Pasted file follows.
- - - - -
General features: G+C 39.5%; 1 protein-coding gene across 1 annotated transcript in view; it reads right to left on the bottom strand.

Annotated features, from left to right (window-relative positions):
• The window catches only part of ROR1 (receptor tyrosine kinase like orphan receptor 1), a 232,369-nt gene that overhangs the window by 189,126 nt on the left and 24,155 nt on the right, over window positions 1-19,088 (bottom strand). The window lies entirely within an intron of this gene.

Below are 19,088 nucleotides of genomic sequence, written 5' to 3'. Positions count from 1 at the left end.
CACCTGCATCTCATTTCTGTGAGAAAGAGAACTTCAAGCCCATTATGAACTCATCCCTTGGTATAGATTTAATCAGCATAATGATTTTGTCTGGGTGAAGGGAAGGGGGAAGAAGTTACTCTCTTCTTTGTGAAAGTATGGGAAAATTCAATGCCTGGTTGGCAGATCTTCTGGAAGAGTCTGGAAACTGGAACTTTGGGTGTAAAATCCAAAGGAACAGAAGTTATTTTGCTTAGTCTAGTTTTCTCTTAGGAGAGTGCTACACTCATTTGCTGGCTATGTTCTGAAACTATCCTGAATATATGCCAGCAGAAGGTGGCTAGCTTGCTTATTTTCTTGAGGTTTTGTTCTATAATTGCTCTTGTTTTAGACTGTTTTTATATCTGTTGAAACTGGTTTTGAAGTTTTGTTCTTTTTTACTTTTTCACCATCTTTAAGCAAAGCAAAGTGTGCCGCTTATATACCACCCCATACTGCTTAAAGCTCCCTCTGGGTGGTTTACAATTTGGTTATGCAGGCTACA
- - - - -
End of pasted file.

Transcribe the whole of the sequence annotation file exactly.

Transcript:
General features: G+C 39.5%; 1 protein-coding gene across 1 annotated transcript in view; it reads right to left on the bottom strand.

Annotated features, from left to right (window-relative positions):
• The window catches only part of ROR1 (receptor tyrosine kinase like orphan receptor 1), a 232,369-nt gene that overhangs the window by 189,126 nt on the left and 24,155 nt on the right, over window positions 1-19,088 (bottom strand). The window lies entirely within an intron of this gene.

Below are 19,088 nucleotides of genomic sequence, written 5' to 3'. Positions count from 1 at the left end.
CACCTGCATCTCATTTCTGTGAGAAAGAGAACTTCAAGCCCATTATGAACTCATCCCTTGGTATAGATTTAATCAGCATAATGATTTTGTCTGGGTGAAGGGAAGGGGGAAGAAGTTACTCTCTTCTTTGTGAAAGTATGGGAAAATTCAATGCCTGGTTGGCAGATCTTCTGGAAGAGTCTGGAAACTGGAACTTTGGGTGTAAAATCCAAAGGAACAGAAGTTATTTTGCTTAGTCTAGTTTTCTCTTAGGAGAGTGCTACACTCATTTGCTGGCTATGTTCTGAAACTATCCTGAATATATGCCAGCAGAAGGTGGCTAGCTTGCTTATTTTCTTGAGGTTTTGTTCTATAATTGCTCTTGTTTTAGACTGTTTTTATATCTGTTGAAACTGGTTTTGAAGTTTTGTTCTTTTTTACTTTTTCACCATCTTTAAGCAAAGCAAAGTGTGCCGCTTATATACCACCCCATACTGCTTAAAGCTCCCTCTGGGTGGTTTACAATTTGGTTATGCAGGCTACA